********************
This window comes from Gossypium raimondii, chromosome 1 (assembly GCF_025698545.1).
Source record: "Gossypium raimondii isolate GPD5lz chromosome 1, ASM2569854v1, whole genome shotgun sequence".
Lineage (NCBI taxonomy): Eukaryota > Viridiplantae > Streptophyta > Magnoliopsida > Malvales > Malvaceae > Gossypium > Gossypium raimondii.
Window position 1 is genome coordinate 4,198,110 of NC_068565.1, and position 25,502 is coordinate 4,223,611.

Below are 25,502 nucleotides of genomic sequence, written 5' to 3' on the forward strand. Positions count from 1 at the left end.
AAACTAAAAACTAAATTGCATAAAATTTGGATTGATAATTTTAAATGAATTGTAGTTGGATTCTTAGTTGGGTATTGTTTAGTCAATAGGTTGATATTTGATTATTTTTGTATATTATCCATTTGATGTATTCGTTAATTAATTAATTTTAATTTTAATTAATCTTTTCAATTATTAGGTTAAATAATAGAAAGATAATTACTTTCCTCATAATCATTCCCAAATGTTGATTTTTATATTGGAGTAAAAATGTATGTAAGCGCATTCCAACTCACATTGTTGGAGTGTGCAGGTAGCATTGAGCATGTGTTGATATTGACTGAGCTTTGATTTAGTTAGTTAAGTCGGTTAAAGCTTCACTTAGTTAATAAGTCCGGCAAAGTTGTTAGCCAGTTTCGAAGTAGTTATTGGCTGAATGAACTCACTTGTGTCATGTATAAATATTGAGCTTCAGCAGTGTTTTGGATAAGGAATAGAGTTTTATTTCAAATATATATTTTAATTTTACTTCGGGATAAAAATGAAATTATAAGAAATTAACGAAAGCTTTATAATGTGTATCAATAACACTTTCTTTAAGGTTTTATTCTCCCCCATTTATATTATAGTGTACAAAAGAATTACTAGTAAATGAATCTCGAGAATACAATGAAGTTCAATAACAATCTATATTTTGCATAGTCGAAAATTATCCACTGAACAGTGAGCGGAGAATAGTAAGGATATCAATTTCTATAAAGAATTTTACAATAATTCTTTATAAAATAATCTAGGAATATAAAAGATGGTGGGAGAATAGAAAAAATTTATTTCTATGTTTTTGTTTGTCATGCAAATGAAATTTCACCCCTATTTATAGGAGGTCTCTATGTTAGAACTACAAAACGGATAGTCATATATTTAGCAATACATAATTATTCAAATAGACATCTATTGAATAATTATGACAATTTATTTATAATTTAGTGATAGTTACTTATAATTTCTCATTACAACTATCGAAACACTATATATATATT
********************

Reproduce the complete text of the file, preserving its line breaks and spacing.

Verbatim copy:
This window comes from Gossypium raimondii, chromosome 1 (assembly GCF_025698545.1).
Source record: "Gossypium raimondii isolate GPD5lz chromosome 1, ASM2569854v1, whole genome shotgun sequence".
Lineage (NCBI taxonomy): Eukaryota > Viridiplantae > Streptophyta > Magnoliopsida > Malvales > Malvaceae > Gossypium > Gossypium raimondii.
Window position 1 is genome coordinate 4,198,110 of NC_068565.1, and position 25,502 is coordinate 4,223,611.

Below are 25,502 nucleotides of genomic sequence, written 5' to 3' on the forward strand. Positions count from 1 at the left end.
AAACTAAAAACTAAATTGCATAAAATTTGGATTGATAATTTTAAATGAATTGTAGTTGGATTCTTAGTTGGGTATTGTTTAGTCAATAGGTTGATATTTGATTATTTTTGTATATTATCCATTTGATGTATTCGTTAATTAATTAATTTTAATTTTAATTAATCTTTTCAATTATTAGGTTAAATAATAGAAAGATAATTACTTTCCTCATAATCATTCCCAAATGTTGATTTTTATATTGGAGTAAAAATGTATGTAAGCGCATTCCAACTCACATTGTTGGAGTGTGCAGGTAGCATTGAGCATGTGTTGATATTGACTGAGCTTTGATTTAGTTAGTTAAGTCGGTTAAAGCTTCACTTAGTTAATAAGTCCGGCAAAGTTGTTAGCCAGTTTCGAAGTAGTTATTGGCTGAATGAACTCACTTGTGTCATGTATAAATATTGAGCTTCAGCAGTGTTTTGGATAAGGAATAGAGTTTTATTTCAAATATATATTTTAATTTTACTTCGGGATAAAAATGAAATTATAAGAAATTAACGAAAGCTTTATAATGTGTATCAATAACACTTTCTTTAAGGTTTTATTCTCCCCCATTTATATTATAGTGTACAAAAGAATTACTAGTAAATGAATCTCGAGAATACAATGAAGTTCAATAACAATCTATATTTTGCATAGTCGAAAATTATCCACTGAACAGTGAGCGGAGAATAGTAAGGATATCAATTTCTATAAAGAATTTTACAATAATTCTTTATAAAATAATCTAGGAATATAAAAGATGGTGGGAGAATAGAAAAAATTTATTTCTATGTTTTTGTTTGTCATGCAAATGAAATTTCACCCCTATTTATAGGAGGTCTCTATGTTAGAACTACAAAACGGATAGTCATATATTTAGCAATACATAATTATTCAAATAGACATCTATTGAATAATTATGACAATTTATTTATAATTTAGTGATAGTTACTTATAATTTCTCATTACAACTATCGAAACACTATATATATATT